Also, Denmark has only been screening women in one area and so have the perfect control group…screening has not reduced mortality from breast cancer.

    Shockingly, women have been TOLD to screen for decades with no real or balanced information, we’re counted like sheep to achieve a govt-set target. I got to the truth early with cervical screening and so knew I should have a hard look at breast screening as well, (when I reached 50) I’m so pleased I did…once again, no respect for informed consent, misinformation, scare tactics, fudged statistics, vested and political interests. I’ll never understand how this has been acceptable for so long in women’s cancer screening.

    I do not have breast screening and have never participated in our cervical screening program. The latter program is hailed as the greatest success story in history, but no one mentions our shocking over-treatment rates…the lifetime risk of cervix cancer is 0.65%, it was always rare and in natural decline before screening started and there are NO randomized controlled trials for pap testing. The lifetime risk of referral for colposcopy/biopsy thanks to serious over-screening (almost all are false positives)…a whopping 77% (not that many women would have heard that figure)

    How can this be justified? Women here are still told they “must” or “should” have 26 pap tests, very bad medical advice. We do everything to maximize risk for no additional benefit, we screen far too early, too often and for too long. Since the 1960s the Finns have had a 6-7 pap test program, 5 yearly from 30 to 60, and they have the lowest rates of cc in the world and refer far fewer women for biopsies etc….we “treat” more than 10 times the number of women than a country like Finland. So this is not new evidence.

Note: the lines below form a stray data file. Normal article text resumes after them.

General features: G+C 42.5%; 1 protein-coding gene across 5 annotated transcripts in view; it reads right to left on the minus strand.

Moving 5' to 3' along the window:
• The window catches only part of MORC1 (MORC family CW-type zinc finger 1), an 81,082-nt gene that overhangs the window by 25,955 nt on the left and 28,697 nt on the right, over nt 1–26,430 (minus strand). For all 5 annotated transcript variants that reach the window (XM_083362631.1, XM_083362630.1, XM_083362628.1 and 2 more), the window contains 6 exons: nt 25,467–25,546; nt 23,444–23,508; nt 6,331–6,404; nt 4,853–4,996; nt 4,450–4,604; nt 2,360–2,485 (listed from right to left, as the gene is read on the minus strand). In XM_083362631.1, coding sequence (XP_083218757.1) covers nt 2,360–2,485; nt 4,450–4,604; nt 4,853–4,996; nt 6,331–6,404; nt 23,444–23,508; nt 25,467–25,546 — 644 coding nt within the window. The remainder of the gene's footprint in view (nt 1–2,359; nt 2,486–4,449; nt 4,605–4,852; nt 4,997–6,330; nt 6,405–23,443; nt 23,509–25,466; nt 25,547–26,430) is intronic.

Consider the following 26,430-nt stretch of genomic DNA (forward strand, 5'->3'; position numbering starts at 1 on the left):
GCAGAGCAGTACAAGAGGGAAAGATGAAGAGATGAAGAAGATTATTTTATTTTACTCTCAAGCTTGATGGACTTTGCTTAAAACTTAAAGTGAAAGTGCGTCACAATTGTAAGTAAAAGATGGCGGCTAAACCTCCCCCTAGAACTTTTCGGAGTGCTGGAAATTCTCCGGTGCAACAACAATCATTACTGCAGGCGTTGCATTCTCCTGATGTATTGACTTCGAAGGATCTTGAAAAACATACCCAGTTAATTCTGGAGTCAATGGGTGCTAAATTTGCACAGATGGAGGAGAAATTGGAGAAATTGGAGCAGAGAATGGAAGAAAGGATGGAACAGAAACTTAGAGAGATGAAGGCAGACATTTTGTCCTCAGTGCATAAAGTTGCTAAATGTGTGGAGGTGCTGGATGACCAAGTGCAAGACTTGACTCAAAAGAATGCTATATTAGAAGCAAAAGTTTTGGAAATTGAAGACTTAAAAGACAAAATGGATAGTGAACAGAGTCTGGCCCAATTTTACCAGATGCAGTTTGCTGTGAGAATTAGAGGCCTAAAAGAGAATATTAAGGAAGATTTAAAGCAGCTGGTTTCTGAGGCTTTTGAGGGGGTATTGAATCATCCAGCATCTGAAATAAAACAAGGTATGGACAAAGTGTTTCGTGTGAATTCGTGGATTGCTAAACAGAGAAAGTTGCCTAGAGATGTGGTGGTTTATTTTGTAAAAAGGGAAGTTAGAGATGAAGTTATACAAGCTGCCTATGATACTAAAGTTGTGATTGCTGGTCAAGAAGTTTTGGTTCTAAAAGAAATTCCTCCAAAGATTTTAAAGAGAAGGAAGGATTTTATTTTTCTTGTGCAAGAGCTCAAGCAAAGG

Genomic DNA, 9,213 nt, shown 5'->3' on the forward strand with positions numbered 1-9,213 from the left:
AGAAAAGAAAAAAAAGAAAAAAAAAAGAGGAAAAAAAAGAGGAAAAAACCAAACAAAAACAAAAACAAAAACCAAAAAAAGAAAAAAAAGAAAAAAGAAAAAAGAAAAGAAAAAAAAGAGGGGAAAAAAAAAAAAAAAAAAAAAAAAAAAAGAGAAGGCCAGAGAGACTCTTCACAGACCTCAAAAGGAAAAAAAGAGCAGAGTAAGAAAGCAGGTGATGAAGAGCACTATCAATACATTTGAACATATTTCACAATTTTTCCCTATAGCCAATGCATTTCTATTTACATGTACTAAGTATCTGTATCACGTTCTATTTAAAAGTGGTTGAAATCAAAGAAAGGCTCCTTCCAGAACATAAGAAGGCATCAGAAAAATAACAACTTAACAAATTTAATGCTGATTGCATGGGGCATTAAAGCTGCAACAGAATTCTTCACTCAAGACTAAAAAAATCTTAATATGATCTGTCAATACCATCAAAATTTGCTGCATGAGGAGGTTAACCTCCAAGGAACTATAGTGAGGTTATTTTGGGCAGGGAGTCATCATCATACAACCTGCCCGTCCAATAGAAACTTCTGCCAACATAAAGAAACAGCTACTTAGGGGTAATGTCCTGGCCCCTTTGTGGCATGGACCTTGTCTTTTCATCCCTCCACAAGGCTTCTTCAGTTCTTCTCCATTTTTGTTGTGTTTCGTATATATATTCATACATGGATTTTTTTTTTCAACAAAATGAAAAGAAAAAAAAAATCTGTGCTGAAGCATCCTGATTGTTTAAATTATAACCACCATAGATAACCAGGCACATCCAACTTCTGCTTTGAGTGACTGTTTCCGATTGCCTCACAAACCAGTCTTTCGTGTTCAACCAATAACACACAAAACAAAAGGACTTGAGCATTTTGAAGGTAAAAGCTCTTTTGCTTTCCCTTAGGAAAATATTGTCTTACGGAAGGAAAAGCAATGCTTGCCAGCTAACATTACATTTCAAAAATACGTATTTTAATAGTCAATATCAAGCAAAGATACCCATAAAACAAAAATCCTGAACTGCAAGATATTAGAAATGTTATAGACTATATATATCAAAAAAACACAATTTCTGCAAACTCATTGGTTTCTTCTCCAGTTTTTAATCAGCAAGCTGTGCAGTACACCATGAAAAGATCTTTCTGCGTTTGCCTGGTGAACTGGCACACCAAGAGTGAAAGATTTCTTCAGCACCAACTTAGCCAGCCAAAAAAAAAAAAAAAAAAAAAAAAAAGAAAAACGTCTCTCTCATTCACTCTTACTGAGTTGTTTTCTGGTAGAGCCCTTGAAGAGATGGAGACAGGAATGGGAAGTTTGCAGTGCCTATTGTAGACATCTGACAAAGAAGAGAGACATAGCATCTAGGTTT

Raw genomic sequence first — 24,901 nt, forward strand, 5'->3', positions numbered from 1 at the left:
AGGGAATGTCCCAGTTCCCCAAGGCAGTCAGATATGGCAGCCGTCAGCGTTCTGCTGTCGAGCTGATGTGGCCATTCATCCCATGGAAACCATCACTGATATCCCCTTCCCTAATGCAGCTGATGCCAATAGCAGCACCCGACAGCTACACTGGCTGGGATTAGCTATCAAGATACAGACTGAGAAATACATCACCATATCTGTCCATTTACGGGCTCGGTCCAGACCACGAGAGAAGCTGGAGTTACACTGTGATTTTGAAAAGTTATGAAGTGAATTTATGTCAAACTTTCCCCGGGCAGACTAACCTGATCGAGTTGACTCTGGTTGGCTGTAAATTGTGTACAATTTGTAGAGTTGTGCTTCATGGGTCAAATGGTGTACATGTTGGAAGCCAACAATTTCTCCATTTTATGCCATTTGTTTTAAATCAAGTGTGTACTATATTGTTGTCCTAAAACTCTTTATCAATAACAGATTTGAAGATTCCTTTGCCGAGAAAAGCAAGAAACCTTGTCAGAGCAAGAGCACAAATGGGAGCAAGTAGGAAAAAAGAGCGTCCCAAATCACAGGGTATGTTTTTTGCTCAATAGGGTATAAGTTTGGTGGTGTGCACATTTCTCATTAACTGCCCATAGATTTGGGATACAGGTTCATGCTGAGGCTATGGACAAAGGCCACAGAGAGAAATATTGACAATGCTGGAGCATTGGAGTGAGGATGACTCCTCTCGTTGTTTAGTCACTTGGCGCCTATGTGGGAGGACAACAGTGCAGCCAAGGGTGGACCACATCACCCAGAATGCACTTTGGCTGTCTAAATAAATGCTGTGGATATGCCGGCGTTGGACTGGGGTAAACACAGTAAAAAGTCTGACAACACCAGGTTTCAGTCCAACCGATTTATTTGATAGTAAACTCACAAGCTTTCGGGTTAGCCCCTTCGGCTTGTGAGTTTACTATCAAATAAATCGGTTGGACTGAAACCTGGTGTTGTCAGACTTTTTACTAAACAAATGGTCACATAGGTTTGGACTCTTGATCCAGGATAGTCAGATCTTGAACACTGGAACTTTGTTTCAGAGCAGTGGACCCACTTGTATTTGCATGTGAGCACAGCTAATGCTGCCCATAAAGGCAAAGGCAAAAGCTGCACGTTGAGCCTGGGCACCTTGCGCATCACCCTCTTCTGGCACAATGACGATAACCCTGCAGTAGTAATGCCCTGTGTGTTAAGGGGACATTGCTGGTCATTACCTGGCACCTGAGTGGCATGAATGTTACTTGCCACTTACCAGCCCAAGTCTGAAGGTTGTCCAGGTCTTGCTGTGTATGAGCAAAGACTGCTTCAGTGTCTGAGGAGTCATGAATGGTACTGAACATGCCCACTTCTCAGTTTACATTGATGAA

The Dutch have the same 6-7 pap test program, but the Health Council of the Netherlands have recommended scrapping population pap testing and introducing 5 hrHPV primary triage tests offered at 30,35,40,50 and 60 and ONLY the roughly 5% who are HPV+ and at risk will be offered a 5 yearly pap test. (until they clear the virus) Most women are not even at risk…and are simply exposed to risk with pap testing. Those HPV- and no longer sexually active or confidently monogamous might choose to stop all further testing. The Dutch are already using a long overdue HPV self-testing device, the Delphi Screener. (also, available in Singapore; Australian women can order it from Delphi Bioscience in Singapore, I imagine UK women could order it from the Netherlands) This program will save more lives and spare huge numbers of women from a lifetime of unnecessary pap testing with the high risk of over-treatment. (which can damage the cervix and lead to premature babies, c-sections, miscarriages etc)